This is the Blog of Andy Yourglivch bringing you Art, Culture, Literature, Music and Poetry direct from Norwich. A Fine City full of Fine Arts. To see a world in a grain of sand, and a heaven in a wildflower... hold infinity in the palm of your hand, and eternity in an hour...
Saturday, 28 September 2013
The Warsaw Philharmonic Orchestra at the BBC Proms
The programme consisted of Concerto for Orchestra - Lutoslawski, Piano Concerto No. 2 in F major - Shostakovich, Tragic Overture - Panufnik, Lullaby - Panufnik and Symphony No. 6 in B minor - Shostakovich. These are landmark pieces by two of Poland's 20th-century greats along with a pair of works by Shostakovich.
Lutoslawski began the Concerto for Orchestra in 1950 as a request from the conductor Witold Rowicki for a new work for the Warsaw Philharmonic Orchestra. The piece combines Polish folk styles with more modern compositional procedures. Rowicki directed the premiere in Warsaw on 26th November 1954.
Shostakovich's Piano Concerto No. 2 was composed in 1956-7 for his teenage son Maxim who premiered the work in Moscow on 10th May 1957. This was immediately before Shostakovich began work on his 11th Symphony and can be seen as a light hearted relaxation before that massive undertaking.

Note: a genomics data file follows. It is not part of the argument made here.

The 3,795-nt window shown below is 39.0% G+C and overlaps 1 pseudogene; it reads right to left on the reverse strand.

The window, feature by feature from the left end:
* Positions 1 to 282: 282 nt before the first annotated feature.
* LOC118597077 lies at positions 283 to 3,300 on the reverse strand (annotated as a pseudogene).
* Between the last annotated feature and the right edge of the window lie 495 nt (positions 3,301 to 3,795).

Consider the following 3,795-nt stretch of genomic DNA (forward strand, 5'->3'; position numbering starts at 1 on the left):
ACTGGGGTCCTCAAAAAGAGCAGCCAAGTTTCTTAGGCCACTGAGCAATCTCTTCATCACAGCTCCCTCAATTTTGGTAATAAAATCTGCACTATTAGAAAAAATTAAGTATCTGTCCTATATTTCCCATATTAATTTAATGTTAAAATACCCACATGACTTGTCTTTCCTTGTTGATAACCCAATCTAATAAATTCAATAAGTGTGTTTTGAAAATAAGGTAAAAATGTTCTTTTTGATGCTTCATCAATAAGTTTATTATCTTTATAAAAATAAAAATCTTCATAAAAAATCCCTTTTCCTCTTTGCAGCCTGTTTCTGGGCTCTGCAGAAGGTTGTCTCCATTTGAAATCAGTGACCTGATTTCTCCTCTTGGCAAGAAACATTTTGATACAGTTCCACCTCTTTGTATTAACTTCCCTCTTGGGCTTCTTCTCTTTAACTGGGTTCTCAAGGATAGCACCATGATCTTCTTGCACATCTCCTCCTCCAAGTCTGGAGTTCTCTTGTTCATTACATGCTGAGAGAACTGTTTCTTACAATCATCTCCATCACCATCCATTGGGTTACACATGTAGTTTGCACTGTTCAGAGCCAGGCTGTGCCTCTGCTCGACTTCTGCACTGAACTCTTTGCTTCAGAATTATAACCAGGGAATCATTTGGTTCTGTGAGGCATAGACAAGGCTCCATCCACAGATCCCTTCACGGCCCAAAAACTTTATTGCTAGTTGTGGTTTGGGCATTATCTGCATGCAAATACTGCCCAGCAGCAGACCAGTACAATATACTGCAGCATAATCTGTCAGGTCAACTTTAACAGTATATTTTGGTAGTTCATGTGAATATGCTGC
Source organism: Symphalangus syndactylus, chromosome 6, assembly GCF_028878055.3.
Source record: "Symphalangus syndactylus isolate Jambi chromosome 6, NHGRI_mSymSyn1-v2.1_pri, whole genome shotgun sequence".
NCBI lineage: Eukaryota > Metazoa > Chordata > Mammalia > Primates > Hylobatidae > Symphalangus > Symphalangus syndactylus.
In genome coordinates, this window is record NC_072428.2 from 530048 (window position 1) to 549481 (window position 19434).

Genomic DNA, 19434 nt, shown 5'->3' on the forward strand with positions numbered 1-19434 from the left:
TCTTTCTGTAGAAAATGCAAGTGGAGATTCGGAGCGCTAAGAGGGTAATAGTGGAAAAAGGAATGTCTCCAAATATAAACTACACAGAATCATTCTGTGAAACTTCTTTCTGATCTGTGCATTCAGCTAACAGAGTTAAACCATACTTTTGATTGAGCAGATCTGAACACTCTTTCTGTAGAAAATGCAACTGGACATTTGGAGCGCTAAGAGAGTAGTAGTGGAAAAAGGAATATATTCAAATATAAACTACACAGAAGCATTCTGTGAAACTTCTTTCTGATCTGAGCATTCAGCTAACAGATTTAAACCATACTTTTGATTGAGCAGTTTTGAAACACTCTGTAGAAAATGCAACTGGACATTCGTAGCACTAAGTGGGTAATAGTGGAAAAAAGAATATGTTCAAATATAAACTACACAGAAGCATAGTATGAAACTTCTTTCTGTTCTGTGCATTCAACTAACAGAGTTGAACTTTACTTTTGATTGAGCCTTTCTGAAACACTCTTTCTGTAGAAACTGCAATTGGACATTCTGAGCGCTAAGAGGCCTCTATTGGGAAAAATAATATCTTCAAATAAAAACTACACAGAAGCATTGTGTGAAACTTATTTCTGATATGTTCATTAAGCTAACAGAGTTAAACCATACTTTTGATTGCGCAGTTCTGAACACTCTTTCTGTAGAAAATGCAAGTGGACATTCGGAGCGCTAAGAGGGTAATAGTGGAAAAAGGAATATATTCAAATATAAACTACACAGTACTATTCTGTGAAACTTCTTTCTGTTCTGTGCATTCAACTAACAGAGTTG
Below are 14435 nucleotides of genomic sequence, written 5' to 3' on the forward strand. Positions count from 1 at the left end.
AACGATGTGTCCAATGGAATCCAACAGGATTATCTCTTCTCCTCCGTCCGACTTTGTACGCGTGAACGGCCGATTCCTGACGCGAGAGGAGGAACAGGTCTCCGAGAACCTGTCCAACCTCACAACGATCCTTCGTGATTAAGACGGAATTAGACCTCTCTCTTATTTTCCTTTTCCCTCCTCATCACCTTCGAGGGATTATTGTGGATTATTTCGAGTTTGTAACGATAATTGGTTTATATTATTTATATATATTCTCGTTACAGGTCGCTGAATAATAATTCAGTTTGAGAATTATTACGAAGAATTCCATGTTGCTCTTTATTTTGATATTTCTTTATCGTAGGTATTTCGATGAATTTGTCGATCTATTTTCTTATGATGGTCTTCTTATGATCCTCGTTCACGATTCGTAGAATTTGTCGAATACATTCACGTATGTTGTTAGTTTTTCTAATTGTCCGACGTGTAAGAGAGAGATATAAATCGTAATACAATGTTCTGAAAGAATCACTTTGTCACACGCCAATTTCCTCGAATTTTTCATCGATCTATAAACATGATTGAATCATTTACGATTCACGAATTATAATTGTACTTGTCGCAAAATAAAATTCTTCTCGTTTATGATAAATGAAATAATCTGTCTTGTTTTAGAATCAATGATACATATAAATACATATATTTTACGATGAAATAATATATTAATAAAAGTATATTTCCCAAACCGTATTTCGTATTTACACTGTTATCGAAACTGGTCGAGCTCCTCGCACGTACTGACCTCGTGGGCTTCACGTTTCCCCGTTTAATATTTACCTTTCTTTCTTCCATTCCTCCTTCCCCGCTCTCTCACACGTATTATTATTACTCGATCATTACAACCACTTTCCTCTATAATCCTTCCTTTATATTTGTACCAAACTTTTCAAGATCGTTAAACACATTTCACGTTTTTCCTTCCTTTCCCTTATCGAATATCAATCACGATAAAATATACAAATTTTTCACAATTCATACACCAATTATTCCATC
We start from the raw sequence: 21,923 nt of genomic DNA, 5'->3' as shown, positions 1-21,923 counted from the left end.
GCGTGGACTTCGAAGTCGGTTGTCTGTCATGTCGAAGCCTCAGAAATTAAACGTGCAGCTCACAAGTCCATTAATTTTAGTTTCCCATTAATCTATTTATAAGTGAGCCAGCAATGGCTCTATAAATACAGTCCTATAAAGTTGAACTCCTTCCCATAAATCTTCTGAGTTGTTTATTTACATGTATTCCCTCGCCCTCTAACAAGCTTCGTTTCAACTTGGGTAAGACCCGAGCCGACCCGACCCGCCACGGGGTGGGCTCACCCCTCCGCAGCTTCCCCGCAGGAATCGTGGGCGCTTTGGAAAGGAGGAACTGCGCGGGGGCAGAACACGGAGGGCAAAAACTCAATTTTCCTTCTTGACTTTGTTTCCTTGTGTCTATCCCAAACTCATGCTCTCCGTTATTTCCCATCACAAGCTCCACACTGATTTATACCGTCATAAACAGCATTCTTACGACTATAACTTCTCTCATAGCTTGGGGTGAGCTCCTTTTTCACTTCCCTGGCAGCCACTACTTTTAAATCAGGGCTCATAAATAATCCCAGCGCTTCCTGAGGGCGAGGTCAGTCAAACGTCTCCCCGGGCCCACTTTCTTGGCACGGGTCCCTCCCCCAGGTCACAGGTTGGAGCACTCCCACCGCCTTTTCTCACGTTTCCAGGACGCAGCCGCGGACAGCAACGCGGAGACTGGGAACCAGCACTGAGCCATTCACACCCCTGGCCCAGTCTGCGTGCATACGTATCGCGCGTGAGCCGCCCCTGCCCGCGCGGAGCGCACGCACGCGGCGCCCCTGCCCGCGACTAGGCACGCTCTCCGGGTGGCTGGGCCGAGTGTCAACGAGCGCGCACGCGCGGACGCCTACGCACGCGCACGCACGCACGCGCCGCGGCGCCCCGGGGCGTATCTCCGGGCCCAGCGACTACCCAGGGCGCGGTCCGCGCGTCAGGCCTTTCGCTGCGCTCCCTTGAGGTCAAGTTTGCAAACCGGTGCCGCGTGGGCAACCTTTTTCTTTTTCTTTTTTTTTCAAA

Tragic Overture was composed by Panufnik in 1942 and was a brutal, overtly violent piece which was a non-verbal protest against the occupying forces. Panufnik composed Lullaby in London in 1947 and is a rare combination of beauty and innovation.
Shostakovich's Symphony No. 6 was composed in 1939 and first performed in Leningrad on 21st November 1939 by the Leningrad Philharmonic Orchestra under Yevgeny Mravinsky. Shostakovich said that the musical character of the Sixth Symphony was different from the mood and emotional tone of the Fifth Symphony, in which moments of tragedy and tension were characteristic. In the Sixth Symphony he wanted to convey the moods of spring, joy and youth.
This was a wonderful evening at the Royal Albert Hall as the Warsaw Philharmonic Orchestra conducted by Antoni Wit gave us a brilliant performance of some very emotional pieces of music from Eastern Europe. There were some very dark sounds which set the mood for the performance. This was the perfect way for Antoni Wit to finish his twelve years as the Orchestra's Artistic Director.
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